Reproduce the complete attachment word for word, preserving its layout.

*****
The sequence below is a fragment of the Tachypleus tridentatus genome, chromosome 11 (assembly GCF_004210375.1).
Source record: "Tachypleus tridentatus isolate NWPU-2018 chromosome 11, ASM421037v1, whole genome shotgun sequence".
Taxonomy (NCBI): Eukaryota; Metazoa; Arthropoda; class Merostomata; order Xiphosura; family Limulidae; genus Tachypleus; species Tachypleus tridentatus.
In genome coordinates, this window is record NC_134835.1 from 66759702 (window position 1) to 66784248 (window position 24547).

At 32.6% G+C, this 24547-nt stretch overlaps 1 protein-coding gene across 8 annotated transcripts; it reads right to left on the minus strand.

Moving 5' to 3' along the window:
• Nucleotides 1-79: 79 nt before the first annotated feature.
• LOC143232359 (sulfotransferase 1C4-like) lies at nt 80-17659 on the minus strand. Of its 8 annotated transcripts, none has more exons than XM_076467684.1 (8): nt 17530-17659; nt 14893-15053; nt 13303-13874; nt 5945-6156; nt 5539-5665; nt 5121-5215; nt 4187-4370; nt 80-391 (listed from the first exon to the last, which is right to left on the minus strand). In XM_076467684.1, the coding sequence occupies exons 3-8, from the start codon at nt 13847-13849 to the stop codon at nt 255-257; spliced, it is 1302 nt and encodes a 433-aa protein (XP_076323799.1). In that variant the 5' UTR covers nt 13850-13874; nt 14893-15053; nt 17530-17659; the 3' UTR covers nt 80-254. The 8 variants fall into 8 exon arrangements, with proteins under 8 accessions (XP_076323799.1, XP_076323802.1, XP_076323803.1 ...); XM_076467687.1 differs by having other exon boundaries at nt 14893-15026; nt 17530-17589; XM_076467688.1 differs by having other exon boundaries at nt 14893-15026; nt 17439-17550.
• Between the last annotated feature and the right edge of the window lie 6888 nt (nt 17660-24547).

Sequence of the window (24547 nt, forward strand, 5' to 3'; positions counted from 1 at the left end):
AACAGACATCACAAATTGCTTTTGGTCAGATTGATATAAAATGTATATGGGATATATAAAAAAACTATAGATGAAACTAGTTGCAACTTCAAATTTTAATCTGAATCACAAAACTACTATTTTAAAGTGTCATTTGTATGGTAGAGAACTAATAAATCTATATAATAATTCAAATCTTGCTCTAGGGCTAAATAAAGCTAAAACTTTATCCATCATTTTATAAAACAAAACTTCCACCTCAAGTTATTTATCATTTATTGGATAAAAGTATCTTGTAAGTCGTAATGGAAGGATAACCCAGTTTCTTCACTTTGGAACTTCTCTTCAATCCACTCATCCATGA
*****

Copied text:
The sequence below is a fragment of the Tachypleus tridentatus genome, chromosome 11 (assembly GCF_004210375.1).
Source record: "Tachypleus tridentatus isolate NWPU-2018 chromosome 11, ASM421037v1, whole genome shotgun sequence".
Taxonomy (NCBI): Eukaryota; Metazoa; Arthropoda; class Merostomata; order Xiphosura; family Limulidae; genus Tachypleus; species Tachypleus tridentatus.
In genome coordinates, this window is record NC_134835.1 from 66759702 (window position 1) to 66784248 (window position 24547).

At 32.6% G+C, this 24547-nt stretch overlaps 1 protein-coding gene across 8 annotated transcripts; it reads right to left on the minus strand.

Moving 5' to 3' along the window:
• Nucleotides 1-79: 79 nt before the first annotated feature.
• LOC143232359 (sulfotransferase 1C4-like) lies at nt 80-17659 on the minus strand. Of its 8 annotated transcripts, none has more exons than XM_076467684.1 (8): nt 17530-17659; nt 14893-15053; nt 13303-13874; nt 5945-6156; nt 5539-5665; nt 5121-5215; nt 4187-4370; nt 80-391 (listed from the first exon to the last, which is right to left on the minus strand). In XM_076467684.1, the coding sequence occupies exons 3-8, from the start codon at nt 13847-13849 to the stop codon at nt 255-257; spliced, it is 1302 nt and encodes a 433-aa protein (XP_076323799.1). In that variant the 5' UTR covers nt 13850-13874; nt 14893-15053; nt 17530-17659; the 3' UTR covers nt 80-254. The 8 variants fall into 8 exon arrangements, with proteins under 8 accessions (XP_076323799.1, XP_076323802.1, XP_076323803.1 ...); XM_076467687.1 differs by having other exon boundaries at nt 14893-15026; nt 17530-17589; XM_076467688.1 differs by having other exon boundaries at nt 14893-15026; nt 17439-17550.
• Between the last annotated feature and the right edge of the window lie 6888 nt (nt 17660-24547).

Sequence of the window (24547 nt, forward strand, 5' to 3'; positions counted from 1 at the left end):
AACAGACATCACAAATTGCTTTTGGTCAGATTGATATAAAATGTATATGGGATATATAAAAAAACTATAGATGAAACTAGTTGCAACTTCAAATTTTAATCTGAATCACAAAACTACTATTTTAAAGTGTCATTTGTATGGTAGAGAACTAATAAATCTATATAATAATTCAAATCTTGCTCTAGGGCTAAATAAAGCTAAAACTTTATCCATCATTTTATAAAACAAAACTTCCACCTCAAGTTATTTATCATTTATTGGATAAAAGTATCTTGTAAGTCGTAATGGAAGGATAACCCAGTTTCTTCACTTTGGAACTTCTCTTCAATCCACTCATCCATGA